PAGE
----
Alabama Power retiree Gene Phifer spent some of the best days of his childhood on the Coosa River.
A native of Gadsden, Phifer filled many hours fishing, swimming and soaking up the sun near or on the water. These memories would go on to shape his career and help clean waterways across the Southeast.
Phifer’s childhood, love of his hometown and appreciation of the state’s natural resources inspired him to start a local river cleanup in 1999 near his job at Gadsden Steam Plant. That cleanup grew into Renew Our Rivers, one of the nation’s largest cleanups of its kind.
“It’s a movement that’s brought on by people that want to make things better,” Phifer said. “Yeah, I had the idea, but, if it hadn’t been for all those people that wanted to do it too, it never would have gone anywhere.”
Now in its 20th year, Renew Our Rivers has witnessed 120,000 volunteers removing more than 15.5 million pounds of trash and debris from lakes and rivers in Alabama, Georgia, Mississippi and Florida. It has also educated thousands of people about the importance of protecting the environment and biodiversity.
‘Real bond with this river’
As soon as Phifer was old enough to boat with his father, the two spent considerable time on the Coosa.
“I have a real bond with this river system,” he said.
After a brief career in education, Phifer joined Alabama Power and worked at Plant Gadsden for 29 years, first in chemistry, then environmental and lastly regulatory compliance.
Phifer first had the idea about a river cleanup in the early 1990s, but several large projects around the plant prevented immediate action. In early 1999, he approached his supervisor, Wayne Edwards, with the idea about picking up trash and debris in the river near the plant.
“I had an idea what needed to be done, and he said go for it, and I’ll back you up,” Phifer said.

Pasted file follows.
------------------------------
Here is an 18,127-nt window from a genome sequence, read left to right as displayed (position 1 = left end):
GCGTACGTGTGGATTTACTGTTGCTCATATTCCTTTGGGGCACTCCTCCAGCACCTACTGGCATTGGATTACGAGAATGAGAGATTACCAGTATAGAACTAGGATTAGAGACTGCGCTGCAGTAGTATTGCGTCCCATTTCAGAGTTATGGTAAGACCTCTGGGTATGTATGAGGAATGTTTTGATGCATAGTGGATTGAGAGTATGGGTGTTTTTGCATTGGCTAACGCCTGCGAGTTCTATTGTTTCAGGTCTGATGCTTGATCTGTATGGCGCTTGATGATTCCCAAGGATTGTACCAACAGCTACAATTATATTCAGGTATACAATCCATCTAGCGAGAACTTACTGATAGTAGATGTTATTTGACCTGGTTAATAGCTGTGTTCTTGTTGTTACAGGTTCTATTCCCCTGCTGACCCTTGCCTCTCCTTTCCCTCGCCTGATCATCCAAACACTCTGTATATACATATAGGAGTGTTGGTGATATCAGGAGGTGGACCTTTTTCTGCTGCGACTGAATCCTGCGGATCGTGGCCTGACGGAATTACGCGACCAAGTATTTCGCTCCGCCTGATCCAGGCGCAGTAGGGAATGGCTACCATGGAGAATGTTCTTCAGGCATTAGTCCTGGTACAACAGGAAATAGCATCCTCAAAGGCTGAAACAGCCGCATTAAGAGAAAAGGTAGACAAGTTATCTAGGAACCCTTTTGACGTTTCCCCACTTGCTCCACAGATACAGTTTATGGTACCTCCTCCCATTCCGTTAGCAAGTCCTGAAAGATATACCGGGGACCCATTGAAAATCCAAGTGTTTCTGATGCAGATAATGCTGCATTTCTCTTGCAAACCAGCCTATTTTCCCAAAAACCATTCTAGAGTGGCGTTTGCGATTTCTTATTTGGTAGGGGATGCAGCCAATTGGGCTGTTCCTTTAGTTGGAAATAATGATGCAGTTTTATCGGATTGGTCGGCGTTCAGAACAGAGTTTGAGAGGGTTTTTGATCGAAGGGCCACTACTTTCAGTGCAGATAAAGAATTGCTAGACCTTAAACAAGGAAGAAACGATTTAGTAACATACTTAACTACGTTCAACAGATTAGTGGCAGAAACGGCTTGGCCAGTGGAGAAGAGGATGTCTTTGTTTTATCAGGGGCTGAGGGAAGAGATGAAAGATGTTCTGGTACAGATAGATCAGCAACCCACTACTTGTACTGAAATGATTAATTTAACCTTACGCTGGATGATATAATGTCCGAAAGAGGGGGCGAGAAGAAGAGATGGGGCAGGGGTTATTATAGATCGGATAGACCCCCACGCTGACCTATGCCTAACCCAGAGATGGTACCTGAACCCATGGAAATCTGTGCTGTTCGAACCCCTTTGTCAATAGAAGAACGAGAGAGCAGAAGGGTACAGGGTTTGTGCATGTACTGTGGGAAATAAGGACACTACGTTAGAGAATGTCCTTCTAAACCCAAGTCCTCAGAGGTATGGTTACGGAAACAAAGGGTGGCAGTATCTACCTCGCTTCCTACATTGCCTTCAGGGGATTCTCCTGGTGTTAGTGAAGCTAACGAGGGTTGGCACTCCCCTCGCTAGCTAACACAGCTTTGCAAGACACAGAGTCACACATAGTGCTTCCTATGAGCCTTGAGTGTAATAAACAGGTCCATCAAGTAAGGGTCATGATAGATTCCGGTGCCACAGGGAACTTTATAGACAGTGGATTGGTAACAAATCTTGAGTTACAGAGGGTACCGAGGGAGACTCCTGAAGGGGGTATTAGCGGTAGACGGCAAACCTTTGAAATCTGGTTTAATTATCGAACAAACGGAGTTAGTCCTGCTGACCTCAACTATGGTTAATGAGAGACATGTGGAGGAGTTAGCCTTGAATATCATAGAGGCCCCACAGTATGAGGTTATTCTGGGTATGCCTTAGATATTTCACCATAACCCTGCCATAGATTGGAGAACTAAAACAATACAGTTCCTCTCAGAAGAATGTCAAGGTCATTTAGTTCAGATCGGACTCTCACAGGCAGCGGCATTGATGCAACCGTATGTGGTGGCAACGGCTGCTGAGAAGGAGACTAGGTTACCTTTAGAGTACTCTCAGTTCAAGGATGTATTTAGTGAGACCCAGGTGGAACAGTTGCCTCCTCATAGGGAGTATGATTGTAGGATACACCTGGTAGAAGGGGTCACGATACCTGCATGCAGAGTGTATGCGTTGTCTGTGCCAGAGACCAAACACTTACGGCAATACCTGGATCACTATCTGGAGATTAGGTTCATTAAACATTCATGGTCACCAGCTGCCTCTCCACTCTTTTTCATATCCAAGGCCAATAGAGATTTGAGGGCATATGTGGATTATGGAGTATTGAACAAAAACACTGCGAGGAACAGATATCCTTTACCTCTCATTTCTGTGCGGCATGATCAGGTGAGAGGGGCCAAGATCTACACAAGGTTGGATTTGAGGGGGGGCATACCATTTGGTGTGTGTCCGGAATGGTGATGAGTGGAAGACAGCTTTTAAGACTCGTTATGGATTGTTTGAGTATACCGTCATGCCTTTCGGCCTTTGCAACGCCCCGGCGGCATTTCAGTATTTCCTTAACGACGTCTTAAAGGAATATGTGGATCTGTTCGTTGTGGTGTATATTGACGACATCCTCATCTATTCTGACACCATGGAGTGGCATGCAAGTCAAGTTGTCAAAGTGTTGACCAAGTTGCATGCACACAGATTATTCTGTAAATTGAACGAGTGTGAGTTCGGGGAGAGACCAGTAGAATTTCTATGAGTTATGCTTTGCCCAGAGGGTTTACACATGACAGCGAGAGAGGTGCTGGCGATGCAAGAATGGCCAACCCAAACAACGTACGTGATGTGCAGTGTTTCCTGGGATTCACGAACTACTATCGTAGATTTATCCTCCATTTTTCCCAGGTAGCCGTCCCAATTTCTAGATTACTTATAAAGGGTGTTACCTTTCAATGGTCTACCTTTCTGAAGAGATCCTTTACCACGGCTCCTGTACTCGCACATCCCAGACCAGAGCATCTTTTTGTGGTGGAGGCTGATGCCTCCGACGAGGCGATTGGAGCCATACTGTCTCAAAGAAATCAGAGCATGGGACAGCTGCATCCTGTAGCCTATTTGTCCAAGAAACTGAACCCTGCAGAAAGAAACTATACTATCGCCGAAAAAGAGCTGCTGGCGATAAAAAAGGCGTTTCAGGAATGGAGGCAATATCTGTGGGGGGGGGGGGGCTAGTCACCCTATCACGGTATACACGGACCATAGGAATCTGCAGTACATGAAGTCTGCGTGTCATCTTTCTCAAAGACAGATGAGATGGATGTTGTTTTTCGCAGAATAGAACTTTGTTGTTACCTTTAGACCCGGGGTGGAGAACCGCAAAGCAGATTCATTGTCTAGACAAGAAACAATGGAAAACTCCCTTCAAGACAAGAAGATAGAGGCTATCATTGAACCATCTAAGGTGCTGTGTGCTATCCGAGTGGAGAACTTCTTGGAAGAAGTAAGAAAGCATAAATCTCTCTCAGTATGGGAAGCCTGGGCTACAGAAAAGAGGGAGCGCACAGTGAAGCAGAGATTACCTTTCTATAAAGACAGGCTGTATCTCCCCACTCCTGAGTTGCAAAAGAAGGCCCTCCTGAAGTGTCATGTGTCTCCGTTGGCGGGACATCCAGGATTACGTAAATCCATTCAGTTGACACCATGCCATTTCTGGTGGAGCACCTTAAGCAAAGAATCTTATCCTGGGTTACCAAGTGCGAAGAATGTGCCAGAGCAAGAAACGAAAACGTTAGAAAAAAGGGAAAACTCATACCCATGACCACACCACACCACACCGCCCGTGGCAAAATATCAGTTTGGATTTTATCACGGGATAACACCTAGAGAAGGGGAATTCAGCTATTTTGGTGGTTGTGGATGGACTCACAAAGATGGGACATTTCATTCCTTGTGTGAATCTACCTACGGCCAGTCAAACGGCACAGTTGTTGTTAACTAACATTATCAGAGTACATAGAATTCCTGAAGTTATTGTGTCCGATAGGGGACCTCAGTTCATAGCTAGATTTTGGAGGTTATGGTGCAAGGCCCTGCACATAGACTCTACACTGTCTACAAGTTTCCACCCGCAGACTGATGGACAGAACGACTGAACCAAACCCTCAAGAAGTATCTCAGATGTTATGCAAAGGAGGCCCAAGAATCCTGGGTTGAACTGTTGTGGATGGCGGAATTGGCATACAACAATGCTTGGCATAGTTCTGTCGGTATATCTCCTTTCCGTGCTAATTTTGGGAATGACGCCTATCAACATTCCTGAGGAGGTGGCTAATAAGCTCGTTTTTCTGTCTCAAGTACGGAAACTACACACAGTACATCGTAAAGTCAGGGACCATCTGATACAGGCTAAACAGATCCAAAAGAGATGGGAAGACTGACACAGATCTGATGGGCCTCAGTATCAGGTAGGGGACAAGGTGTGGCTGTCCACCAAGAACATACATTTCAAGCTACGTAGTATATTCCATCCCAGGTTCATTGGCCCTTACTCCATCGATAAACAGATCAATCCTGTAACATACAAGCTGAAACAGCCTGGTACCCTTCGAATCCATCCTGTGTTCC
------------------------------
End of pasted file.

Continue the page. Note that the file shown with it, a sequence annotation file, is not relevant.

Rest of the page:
From there, other plant employees bought in. That spring, about 20 Alabama Power employees removed 3,000 pounds of trash and debris from the Coosa River.
‘Mountain of debris’
The group realized that one cleanup wouldn’t be enough. That summer, Alabama Power employees met with other local stakeholders at Gadsden City Hall to plan a communitywide cleanup in 2000. From that meeting, Renew Our Rivers was born.
During the first cleanup, volunteers pulled 16 tons from the Coosa River in and around Gadsden. The city intentionally had the debris placed in the amphitheater parking lot, in full view of U.S. Highway 411 and all the traffic that passed through the city.
“It was a mountain of debris, and it really got people’s attention. There was some skepticism of how it would make the city look if we put that all in the parking lot and people drove by and saw it,” Phifer said. “But the mayor said that as far as we were concerned people needed to know what was coming out of the river system.”
The first cleanup became a prototype for future cleanups in the Gadsden area and throughout the state, and cleanups moved from the Coosa River to the Tallapoosa River and Smith Lake and beyond. The campaign spread into Georgia, Mississippi and Florida.
“I hope it continues – every year is a learning experience, and we want to make it better and better,” Phifer said.
Mike Clelland, who now oversees the program as environmental affairs specialist for Alabama Power, said the program has continued to grow.
“Because of Gene identifying a need and his vision of putting together a community effort, Renew Our Rivers thrives today,” Clelland said. “His passion for a clean waterway is infectious and spreads to all those that have worked with him. That passion has been carried all across the state. I’m proud to have Gene’s example as I try to steer this great program.”
As a former educator, Phifer encourages people to work to make a difference.
“You can go through life and not take any chances and that’s OK – to be real safe. But if you take a risk on something important, then that’s a risk worth taking,” Phifer said.
Renew Our Rivers is one of many initiatives in which Alabama Power partners with others to promote conservation and environmental stewardship in communities across the state. Learn more about Renew Our Rivers and how you can join the campaign at alabamapower.com/renewourrivers.
This story originally appeared in Shorelines magazine.